This study of narrative technique in Victorian novels introduces the concept of 'narrative annexes' whereby unexpected characters, impermissible subjects and plot-changing events are introduced within fictional worlds which otherwise exclude them. They are marked by the crossing of borders into previously unrepresented places and new genres or modes, challenging Victorian cultural and literary norms. Suzanne Keen's original readings of novels by Charlotte Bronte, Dickens, Disraeli, Hardy, Kingsley, Trollope, and Wells show these writers negotiating the boundaries of representation to reveal in narrative annexes the subjects (notably sexuality and social class) which contemporary critics sought to exclude from the realm of the novel. Fears of disease, of working men, of Popery, of dark-skinned 'others', of the poor who toil and starve in close proximity to the rectories, homes, clubs and walled gardens of Victorian polite society draw readers down narrow alleys, through thorny hedges, across desolate heaths, into narrative annexes.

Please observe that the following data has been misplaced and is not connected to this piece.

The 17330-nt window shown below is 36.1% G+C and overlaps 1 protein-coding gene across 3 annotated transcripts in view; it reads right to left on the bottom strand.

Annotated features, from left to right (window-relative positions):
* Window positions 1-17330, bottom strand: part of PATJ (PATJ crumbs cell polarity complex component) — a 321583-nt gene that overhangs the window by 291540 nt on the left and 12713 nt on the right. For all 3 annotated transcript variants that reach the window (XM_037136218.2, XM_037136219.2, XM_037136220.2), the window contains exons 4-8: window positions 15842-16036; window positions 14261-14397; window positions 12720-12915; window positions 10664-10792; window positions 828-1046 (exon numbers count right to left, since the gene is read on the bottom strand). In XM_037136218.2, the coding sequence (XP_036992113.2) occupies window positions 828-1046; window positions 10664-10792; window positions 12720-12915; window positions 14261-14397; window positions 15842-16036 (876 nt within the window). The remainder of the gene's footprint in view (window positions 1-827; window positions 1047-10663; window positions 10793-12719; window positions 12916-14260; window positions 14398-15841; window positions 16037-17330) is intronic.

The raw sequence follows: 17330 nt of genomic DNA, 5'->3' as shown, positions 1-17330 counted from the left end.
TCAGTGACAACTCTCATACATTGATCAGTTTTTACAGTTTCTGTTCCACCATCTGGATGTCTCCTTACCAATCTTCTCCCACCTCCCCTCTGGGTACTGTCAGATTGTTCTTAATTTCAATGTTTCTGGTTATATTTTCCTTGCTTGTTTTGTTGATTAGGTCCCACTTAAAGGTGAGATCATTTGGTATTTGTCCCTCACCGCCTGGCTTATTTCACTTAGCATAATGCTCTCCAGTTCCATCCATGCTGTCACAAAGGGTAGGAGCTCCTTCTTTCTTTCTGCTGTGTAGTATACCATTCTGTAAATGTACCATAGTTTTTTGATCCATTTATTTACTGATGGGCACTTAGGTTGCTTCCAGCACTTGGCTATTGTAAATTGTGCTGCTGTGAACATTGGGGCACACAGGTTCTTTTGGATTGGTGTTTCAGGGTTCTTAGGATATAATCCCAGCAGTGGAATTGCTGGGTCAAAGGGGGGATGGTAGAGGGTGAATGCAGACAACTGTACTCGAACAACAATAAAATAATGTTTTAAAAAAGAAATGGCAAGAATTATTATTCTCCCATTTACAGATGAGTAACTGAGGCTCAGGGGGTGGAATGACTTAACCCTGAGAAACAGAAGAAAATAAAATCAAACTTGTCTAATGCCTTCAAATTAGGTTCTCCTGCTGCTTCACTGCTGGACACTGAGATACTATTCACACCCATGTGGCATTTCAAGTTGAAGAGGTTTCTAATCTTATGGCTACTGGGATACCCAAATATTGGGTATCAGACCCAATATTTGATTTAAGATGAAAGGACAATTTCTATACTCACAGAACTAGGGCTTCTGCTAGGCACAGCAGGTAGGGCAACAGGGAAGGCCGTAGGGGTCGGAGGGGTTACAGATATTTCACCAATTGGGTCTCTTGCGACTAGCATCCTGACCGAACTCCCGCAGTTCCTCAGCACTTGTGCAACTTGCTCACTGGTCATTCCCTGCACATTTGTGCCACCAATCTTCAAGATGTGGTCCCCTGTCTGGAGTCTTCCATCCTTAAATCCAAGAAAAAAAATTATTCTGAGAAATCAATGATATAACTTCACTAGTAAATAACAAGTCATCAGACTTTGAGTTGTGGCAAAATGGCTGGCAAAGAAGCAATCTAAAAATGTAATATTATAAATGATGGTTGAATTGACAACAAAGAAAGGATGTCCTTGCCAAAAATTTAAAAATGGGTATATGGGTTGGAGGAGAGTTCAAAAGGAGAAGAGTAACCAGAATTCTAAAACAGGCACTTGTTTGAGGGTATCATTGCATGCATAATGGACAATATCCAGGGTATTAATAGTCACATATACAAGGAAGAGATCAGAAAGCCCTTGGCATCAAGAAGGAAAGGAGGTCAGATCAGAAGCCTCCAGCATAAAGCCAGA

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(228mm x 152mm x 15mm)
Cambridge University Press
Publisher: Cambridge University Press
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